I didn't reference the short one-page origin from ACTION COMICS #1 in my analysis of the two-part story that introduced the Man of Steel to comics-audiences, largely because it wasn't part of the story proper. Now, as I explore the subject of "how short can a myth be," I have to ask whether the single-page origin by itself constitutes a myth. And my answer is that it could do so-- but it doesn't.
The main Superman story in ACTION was not even the complete story that Siegel and Shuster had assembled in their pitch to the comic-strip syndicates. Even the full story, later fully printed in SUPERMAN #1, doesn't explain anything about the character's provenance or powers. It seems likely that the editors of ACTION #1 felt the need of at least a quickie explanation, and thus readers were given a one-page summary of "who he is and how he came to be" on the inside front cover.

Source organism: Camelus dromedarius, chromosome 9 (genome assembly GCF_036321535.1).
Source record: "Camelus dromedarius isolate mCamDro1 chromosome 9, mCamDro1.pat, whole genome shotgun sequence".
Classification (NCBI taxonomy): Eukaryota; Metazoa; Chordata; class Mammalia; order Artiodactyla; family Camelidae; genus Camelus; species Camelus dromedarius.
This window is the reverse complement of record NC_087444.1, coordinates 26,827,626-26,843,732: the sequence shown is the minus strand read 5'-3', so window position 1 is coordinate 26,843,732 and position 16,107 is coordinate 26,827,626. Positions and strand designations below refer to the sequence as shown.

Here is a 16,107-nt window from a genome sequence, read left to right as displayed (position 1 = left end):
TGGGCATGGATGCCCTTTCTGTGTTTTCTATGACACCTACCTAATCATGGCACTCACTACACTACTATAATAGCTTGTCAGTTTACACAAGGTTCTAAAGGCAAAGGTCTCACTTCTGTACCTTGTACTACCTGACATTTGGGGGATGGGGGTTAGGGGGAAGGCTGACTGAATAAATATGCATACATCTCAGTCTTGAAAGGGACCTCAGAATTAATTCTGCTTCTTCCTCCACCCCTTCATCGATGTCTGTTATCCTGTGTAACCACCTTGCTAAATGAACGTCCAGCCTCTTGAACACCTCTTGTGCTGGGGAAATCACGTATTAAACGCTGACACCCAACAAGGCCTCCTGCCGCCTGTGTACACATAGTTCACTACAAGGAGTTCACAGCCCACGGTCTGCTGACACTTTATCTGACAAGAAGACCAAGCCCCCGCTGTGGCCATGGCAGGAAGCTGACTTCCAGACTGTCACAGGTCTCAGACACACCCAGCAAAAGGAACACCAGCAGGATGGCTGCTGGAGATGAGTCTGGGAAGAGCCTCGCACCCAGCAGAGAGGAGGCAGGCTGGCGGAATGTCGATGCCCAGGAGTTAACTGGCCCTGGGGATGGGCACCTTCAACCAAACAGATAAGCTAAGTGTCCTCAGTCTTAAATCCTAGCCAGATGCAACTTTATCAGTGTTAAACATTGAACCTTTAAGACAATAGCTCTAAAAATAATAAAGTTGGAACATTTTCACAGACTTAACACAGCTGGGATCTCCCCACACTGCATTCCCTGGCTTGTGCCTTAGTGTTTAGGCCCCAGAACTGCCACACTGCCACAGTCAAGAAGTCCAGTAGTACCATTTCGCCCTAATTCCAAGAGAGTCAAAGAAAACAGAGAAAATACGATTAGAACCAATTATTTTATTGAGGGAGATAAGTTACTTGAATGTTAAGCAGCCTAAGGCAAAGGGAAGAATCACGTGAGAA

But despite establishing some major myth-motifs. the one-pager never brings them together into a cohesive myth-scenario, so that it is at best a "near myth." In contrast, the two-page origin from 1939 expands on the fragments of 1938, and does assemble a genuine, albeit short, myth-continuity.
The first page is largely "the beginning:"
While the last page provides both the "middle"-- the general sense of Clark Kent growing to manhood, the death of his parents-- and the "end," in which Kent decides to become a costumed hero.
By the time the two-page origin appeared in the SUPERMAN #1 (dated Summer 1939), the comic strip, launched in January 1939, had fleshed out much of the backstory, conveying the first visual depictions of the hero's real father and mother. I may explore the comic-strip origin in more detail at some time, but for now, suffice to say that Superman does have at least one very short mythcomic in his repertoire.